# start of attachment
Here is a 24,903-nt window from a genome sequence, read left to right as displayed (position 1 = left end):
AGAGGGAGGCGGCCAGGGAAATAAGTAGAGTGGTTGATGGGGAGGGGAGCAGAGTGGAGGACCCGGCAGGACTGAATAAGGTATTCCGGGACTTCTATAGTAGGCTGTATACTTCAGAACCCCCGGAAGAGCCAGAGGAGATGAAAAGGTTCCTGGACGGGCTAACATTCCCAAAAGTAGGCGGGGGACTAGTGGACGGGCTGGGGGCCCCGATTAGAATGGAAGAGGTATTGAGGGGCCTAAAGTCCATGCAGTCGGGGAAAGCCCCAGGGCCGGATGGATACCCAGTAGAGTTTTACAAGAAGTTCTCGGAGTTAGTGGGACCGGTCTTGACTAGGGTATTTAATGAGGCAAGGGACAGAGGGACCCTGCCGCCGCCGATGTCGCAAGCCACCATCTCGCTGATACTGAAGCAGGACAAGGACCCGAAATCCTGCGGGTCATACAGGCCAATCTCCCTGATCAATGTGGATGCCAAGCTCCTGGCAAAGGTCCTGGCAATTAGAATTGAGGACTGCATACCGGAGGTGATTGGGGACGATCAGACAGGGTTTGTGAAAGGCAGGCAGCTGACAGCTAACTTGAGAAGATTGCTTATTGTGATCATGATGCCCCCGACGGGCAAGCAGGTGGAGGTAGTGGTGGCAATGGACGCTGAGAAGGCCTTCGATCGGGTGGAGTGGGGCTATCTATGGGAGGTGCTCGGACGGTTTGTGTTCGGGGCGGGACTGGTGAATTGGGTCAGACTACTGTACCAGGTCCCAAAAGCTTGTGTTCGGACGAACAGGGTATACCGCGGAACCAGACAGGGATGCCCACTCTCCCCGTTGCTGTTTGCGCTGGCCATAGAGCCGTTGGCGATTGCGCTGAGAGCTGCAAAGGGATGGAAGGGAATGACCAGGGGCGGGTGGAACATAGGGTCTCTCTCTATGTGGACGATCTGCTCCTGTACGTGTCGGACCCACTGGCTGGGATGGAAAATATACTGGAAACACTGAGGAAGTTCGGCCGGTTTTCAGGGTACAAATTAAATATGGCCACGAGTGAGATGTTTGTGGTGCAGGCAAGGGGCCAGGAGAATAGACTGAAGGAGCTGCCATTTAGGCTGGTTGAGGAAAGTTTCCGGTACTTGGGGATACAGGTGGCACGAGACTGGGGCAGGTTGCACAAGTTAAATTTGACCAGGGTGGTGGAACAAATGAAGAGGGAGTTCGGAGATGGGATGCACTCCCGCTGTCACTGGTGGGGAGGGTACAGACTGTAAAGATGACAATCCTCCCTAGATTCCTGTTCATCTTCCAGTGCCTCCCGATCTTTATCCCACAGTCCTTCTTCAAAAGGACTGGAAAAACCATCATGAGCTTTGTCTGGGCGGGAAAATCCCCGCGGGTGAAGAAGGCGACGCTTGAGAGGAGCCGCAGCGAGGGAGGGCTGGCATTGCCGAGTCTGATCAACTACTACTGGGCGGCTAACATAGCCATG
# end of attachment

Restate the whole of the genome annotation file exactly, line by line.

Here is a 24,903-nt window from a genome sequence, read left to right as displayed (position 1 = left end):
AGAGGGAGGCGGCCAGGGAAATAAGTAGAGTGGTTGATGGGGAGGGGAGCAGAGTGGAGGACCCGGCAGGACTGAATAAGGTATTCCGGGACTTCTATAGTAGGCTGTATACTTCAGAACCCCCGGAAGAGCCAGAGGAGATGAAAAGGTTCCTGGACGGGCTAACATTCCCAAAAGTAGGCGGGGGACTAGTGGACGGGCTGGGGGCCCCGATTAGAATGGAAGAGGTATTGAGGGGCCTAAAGTCCATGCAGTCGGGGAAAGCCCCAGGGCCGGATGGATACCCAGTAGAGTTTTACAAGAAGTTCTCGGAGTTAGTGGGACCGGTCTTGACTAGGGTATTTAATGAGGCAAGGGACAGAGGGACCCTGCCGCCGCCGATGTCGCAAGCCACCATCTCGCTGATACTGAAGCAGGACAAGGACCCGAAATCCTGCGGGTCATACAGGCCAATCTCCCTGATCAATGTGGATGCCAAGCTCCTGGCAAAGGTCCTGGCAATTAGAATTGAGGACTGCATACCGGAGGTGATTGGGGACGATCAGACAGGGTTTGTGAAAGGCAGGCAGCTGACAGCTAACTTGAGAAGATTGCTTATTGTGATCATGATGCCCCCGACGGGCAAGCAGGTGGAGGTAGTGGTGGCAATGGACGCTGAGAAGGCCTTCGATCGGGTGGAGTGGGGCTATCTATGGGAGGTGCTCGGACGGTTTGTGTTCGGGGCGGGACTGGTGAATTGGGTCAGACTACTGTACCAGGTCCCAAAAGCTTGTGTTCGGACGAACAGGGTATACCGCGGAACCAGACAGGGATGCCCACTCTCCCCGTTGCTGTTTGCGCTGGCCATAGAGCCGTTGGCGATTGCGCTGAGAGCTGCAAAGGGATGGAAGGGAATGACCAGGGGCGGGTGGAACATAGGGTCTCTCTCTATGTGGACGATCTGCTCCTGTACGTGTCGGACCCACTGGCTGGGATGGAAAATATACTGGAAACACTGAGGAAGTTCGGCCGGTTTTCAGGGTACAAATTAAATATGGCCACGAGTGAGATGTTTGTGGTGCAGGCAAGGGGCCAGGAGAATAGACTGAAGGAGCTGCCATTTAGGCTGGTTGAGGAAAGTTTCCGGTACTTGGGGATACAGGTGGCACGAGACTGGGGCAGGTTGCACAAGTTAAATTTGACCAGGGTGGTGGAACAAATGAAGAGGGAGTTCGGAGATGGGATGCACTCCCGCTGTCACTGGTGGGGAGGGTACAGACTGTAAAGATGACAATCCTCCCTAGATTCCTGTTCATCTTCCAGTGCCTCCCGATCTTTATCCCACAGTCCTTCTTCAAAAGGACTGGAAAAACCATCATGAGCTTTGTCTGGGCGGGAAAATCCCCGCGGGTGAAGAAGGCGACGCTTGAGAGGAGCCGCAGCGAGGGAGGGCTGGCATTGCCGAGTCTGATCAACTACTACTGGGCGGCTAACATAGCCATG